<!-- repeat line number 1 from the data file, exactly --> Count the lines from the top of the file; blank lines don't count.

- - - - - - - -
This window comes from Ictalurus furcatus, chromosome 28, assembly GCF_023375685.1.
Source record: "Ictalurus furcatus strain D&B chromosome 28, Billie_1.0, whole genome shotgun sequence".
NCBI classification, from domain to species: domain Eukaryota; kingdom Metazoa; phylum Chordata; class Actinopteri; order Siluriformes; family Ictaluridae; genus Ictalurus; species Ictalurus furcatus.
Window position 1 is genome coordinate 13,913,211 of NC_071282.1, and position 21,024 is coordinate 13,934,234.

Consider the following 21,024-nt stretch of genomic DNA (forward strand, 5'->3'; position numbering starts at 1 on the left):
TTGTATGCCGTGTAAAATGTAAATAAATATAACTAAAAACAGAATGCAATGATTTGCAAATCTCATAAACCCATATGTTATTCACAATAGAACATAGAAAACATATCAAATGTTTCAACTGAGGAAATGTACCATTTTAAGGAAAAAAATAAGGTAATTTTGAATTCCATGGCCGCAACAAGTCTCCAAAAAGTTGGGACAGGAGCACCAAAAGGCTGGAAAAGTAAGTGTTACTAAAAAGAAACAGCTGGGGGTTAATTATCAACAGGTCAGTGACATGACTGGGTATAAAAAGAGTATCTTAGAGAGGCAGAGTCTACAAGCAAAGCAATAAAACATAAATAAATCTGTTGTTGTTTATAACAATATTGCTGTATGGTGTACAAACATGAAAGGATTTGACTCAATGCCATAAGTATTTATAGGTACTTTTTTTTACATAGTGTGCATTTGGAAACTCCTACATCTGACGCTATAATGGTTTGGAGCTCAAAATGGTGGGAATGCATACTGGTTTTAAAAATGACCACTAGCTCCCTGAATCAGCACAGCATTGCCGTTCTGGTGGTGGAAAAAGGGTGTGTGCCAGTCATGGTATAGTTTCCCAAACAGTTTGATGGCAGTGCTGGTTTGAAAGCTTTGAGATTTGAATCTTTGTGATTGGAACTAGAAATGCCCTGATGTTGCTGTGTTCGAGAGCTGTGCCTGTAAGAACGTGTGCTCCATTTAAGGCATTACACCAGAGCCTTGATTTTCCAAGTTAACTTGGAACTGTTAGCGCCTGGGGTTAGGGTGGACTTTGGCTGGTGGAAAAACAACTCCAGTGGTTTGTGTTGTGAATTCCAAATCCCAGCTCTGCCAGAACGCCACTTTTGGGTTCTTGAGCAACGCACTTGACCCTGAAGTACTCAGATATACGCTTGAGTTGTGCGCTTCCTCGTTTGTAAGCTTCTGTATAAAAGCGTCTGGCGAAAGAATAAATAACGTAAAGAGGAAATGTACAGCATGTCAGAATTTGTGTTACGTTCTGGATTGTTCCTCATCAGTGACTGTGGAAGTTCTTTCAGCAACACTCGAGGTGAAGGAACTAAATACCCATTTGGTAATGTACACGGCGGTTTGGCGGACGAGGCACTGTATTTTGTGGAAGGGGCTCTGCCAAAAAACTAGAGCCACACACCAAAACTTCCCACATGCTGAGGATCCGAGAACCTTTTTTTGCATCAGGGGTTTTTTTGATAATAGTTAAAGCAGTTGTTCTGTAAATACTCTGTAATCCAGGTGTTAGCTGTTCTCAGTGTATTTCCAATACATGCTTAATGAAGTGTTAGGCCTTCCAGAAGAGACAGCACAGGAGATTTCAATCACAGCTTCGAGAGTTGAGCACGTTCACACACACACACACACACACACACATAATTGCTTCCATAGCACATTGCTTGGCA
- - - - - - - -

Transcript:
This window comes from Ictalurus furcatus, chromosome 28, assembly GCF_023375685.1.